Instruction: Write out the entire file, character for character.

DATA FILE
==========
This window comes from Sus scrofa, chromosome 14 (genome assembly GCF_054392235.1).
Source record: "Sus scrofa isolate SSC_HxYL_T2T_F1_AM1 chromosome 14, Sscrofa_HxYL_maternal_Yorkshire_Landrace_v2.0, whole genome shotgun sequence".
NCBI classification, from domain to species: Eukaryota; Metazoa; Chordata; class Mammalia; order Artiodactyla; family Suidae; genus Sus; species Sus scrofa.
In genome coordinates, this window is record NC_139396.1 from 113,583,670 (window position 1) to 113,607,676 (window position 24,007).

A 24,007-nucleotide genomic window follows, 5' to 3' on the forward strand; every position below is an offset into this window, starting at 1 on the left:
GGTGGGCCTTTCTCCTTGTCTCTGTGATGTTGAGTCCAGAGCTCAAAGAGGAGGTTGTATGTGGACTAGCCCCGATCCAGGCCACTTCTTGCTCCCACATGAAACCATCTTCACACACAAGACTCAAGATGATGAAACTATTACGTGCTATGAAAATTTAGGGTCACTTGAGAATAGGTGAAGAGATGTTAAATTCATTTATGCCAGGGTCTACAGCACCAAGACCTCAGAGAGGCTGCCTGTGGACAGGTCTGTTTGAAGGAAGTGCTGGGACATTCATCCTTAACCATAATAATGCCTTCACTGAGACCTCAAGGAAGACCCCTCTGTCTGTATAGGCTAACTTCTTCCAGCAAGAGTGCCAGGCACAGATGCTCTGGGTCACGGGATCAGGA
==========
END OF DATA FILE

This window comes from Sus scrofa, chromosome 14 (genome assembly GCF_054392235.1).
Source record: "Sus scrofa isolate SSC_HxYL_T2T_F1_AM1 chromosome 14, Sscrofa_HxYL_maternal_Yorkshire_Landrace_v2.0, whole genome shotgun sequence".
NCBI classification, from domain to species: Eukaryota; Metazoa; Chordata; class Mammalia; order Artiodactyla; family Suidae; genus Sus; species Sus scrofa.
In genome coordinates, this window is record NC_139396.1 from 113,583,670 (window position 1) to 113,607,676 (window position 24,007).

A 24,007-nucleotide genomic window follows, 5' to 3' on the forward strand; every position below is an offset into this window, starting at 1 on the left:
GGTGGGCCTTTCTCCTTGTCTCTGTGATGTTGAGTCCAGAGCTCAAAGAGGAGGTTGTATGTGGACTAGCCCCGATCCAGGCCACTTCTTGCTCCCACATGAAACCATCTTCACACACAAGACTCAAGATGATGAAACTATTACGTGCTATGAAAATTTAGGGTCACTTGAGAATAGGTGAAGAGATGTTAAATTCATTTATGCCAGGGTCTACAGCACCAAGACCTCAGAGAGGCTGCCTGTGGACAGGTCTGTTTGAAGGAAGTGCTGGGACATTCATCCTTAACCATAATAATGCCTTCACTGAGACCTCAAGGAAGACCCCTCTGTCTGTATAGGCTAACTTCTTCCAGCAAGAGTGCCAGGCACAGATGCTCTGGGTCACGGGATCAGGA